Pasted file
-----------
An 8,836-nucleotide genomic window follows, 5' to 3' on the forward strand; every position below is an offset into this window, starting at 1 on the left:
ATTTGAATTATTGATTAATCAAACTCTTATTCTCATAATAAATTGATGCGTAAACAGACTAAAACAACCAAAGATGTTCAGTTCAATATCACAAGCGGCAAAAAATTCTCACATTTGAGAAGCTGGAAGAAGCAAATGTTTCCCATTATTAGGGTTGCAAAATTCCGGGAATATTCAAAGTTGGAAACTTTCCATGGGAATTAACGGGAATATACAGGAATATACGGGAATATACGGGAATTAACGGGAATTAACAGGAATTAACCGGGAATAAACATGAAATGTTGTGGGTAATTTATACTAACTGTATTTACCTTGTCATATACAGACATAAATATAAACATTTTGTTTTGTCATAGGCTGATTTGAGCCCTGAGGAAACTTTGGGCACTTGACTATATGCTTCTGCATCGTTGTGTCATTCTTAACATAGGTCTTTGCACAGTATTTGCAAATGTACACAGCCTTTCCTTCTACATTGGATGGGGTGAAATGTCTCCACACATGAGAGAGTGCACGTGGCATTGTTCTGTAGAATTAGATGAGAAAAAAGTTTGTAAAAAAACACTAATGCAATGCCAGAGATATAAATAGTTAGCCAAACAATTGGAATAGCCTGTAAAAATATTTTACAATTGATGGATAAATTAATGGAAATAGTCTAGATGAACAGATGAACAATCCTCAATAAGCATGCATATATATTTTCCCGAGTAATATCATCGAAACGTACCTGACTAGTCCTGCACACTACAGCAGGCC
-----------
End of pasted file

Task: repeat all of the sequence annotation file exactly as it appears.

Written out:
An 8,836-nucleotide genomic window follows, 5' to 3' on the forward strand; every position below is an offset into this window, starting at 1 on the left:
ATTTGAATTATTGATTAATCAAACTCTTATTCTCATAATAAATTGATGCGTAAACAGACTAAAACAACCAAAGATGTTCAGTTCAATATCACAAGCGGCAAAAAATTCTCACATTTGAGAAGCTGGAAGAAGCAAATGTTTCCCATTATTAGGGTTGCAAAATTCCGGGAATATTCAAAGTTGGAAACTTTCCATGGGAATTAACGGGAATATACAGGAATATACGGGAATATACGGGAATTAACGGGAATTAACAGGAATTAACCGGGAATAAACATGAAATGTTGTGGGTAATTTATACTAACTGTATTTACCTTGTCATATACAGACATAAATATAAACATTTTGTTTTGTCATAGGCTGATTTGAGCCCTGAGGAAACTTTGGGCACTTGACTATATGCTTCTGCATCGTTGTGTCATTCTTAACATAGGTCTTTGCACAGTATTTGCAAATGTACACAGCCTTTCCTTCTACATTGGATGGGGTGAAATGTCTCCACACATGAGAGAGTGCACGTGGCATTGTTCTGTAGAATTAGATGAGAAAAAAGTTTGTAAAAAAACACTAATGCAATGCCAGAGATATAAATAGTTAGCCAAACAATTGGAATAGCCTGTAAAAATATTTTACAATTGATGGATAAATTAATGGAAATAGTCTAGATGAACAGATGAACAATCCTCAATAAGCATGCATATATATTTTCCCGAGTAATATCATCGAAACGTACCTGACTAGTCCTGCACACTACAGCAGGCC